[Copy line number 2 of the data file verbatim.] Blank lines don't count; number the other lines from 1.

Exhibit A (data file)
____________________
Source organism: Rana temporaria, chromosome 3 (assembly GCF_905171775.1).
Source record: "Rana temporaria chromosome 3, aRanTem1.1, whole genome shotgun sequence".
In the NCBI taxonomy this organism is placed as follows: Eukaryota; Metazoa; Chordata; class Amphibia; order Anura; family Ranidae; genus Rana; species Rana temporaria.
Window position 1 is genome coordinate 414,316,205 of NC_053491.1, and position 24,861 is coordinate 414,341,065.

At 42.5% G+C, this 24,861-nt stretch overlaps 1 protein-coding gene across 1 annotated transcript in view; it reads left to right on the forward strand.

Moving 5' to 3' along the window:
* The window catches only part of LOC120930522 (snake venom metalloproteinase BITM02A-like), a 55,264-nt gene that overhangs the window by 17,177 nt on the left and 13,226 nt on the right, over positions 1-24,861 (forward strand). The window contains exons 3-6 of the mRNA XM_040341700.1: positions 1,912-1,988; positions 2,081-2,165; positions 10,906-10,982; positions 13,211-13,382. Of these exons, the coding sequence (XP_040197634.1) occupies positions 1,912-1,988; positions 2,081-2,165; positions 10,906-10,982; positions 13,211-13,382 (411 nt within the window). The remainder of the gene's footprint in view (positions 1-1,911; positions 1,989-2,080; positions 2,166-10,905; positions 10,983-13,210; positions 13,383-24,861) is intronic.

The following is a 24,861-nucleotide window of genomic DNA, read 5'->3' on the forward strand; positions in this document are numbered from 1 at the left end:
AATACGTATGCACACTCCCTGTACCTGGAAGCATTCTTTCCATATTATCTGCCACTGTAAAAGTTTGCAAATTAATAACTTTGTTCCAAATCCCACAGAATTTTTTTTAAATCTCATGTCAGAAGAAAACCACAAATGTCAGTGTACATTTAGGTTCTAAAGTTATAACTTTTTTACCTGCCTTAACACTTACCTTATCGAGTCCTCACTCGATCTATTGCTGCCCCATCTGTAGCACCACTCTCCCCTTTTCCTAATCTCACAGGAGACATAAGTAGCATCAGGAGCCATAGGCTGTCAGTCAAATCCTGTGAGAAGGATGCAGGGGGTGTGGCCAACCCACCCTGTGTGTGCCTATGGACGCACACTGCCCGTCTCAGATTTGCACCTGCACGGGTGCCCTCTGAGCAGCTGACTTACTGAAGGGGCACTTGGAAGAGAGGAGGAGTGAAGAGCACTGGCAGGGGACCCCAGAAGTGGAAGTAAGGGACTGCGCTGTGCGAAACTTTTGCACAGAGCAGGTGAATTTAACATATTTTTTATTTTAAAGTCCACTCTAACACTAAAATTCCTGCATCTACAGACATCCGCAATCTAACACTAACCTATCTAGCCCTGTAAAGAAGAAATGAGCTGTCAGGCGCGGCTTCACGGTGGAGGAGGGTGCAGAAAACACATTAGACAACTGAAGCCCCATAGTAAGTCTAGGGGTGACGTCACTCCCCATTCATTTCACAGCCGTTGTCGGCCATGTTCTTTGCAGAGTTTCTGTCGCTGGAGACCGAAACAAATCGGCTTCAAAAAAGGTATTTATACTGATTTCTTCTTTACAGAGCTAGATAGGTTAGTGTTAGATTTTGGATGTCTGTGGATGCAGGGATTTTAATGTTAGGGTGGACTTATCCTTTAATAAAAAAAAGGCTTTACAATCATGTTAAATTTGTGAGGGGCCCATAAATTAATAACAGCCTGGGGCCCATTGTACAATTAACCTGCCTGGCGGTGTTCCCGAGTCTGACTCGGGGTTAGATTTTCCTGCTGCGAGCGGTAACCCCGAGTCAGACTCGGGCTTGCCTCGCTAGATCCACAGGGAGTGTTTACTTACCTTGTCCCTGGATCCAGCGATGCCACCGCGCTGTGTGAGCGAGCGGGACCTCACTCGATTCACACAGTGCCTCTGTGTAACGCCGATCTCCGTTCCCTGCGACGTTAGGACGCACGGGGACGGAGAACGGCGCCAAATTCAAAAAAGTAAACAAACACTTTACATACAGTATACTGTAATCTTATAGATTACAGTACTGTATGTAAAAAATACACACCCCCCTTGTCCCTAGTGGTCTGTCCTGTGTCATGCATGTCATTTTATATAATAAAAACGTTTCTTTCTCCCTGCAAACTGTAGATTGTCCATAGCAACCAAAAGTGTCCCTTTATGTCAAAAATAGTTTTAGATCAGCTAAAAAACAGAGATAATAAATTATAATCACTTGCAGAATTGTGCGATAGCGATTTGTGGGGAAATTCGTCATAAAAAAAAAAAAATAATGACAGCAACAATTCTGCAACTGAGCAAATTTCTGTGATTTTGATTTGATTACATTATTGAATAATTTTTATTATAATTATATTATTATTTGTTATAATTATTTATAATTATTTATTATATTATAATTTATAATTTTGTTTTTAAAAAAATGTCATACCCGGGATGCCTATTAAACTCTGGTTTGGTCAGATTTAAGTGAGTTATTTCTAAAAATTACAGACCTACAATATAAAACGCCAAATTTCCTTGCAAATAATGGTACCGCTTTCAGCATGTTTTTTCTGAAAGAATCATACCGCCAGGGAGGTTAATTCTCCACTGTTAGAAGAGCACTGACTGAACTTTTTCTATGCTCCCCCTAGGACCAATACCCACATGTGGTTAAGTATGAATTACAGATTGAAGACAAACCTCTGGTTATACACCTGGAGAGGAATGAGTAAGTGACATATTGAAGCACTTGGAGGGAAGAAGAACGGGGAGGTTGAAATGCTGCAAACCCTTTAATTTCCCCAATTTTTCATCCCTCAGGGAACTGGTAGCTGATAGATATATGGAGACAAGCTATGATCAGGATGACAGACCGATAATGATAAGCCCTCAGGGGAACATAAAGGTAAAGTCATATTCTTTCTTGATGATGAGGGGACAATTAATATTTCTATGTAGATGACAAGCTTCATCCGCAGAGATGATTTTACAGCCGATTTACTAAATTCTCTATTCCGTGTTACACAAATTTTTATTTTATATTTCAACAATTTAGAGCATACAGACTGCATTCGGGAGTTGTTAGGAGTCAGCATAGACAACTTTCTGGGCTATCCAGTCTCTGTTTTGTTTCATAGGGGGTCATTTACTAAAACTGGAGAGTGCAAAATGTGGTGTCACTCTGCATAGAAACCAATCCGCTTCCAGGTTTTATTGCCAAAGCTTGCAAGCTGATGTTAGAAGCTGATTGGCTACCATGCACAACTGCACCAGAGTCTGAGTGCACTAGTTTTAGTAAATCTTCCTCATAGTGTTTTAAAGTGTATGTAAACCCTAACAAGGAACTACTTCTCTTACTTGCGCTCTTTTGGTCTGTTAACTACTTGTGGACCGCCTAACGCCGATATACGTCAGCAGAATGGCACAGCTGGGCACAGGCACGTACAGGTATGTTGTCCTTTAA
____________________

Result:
Source record: "Rana temporaria chromosome 3, aRanTem1.1, whole genome shotgun sequence".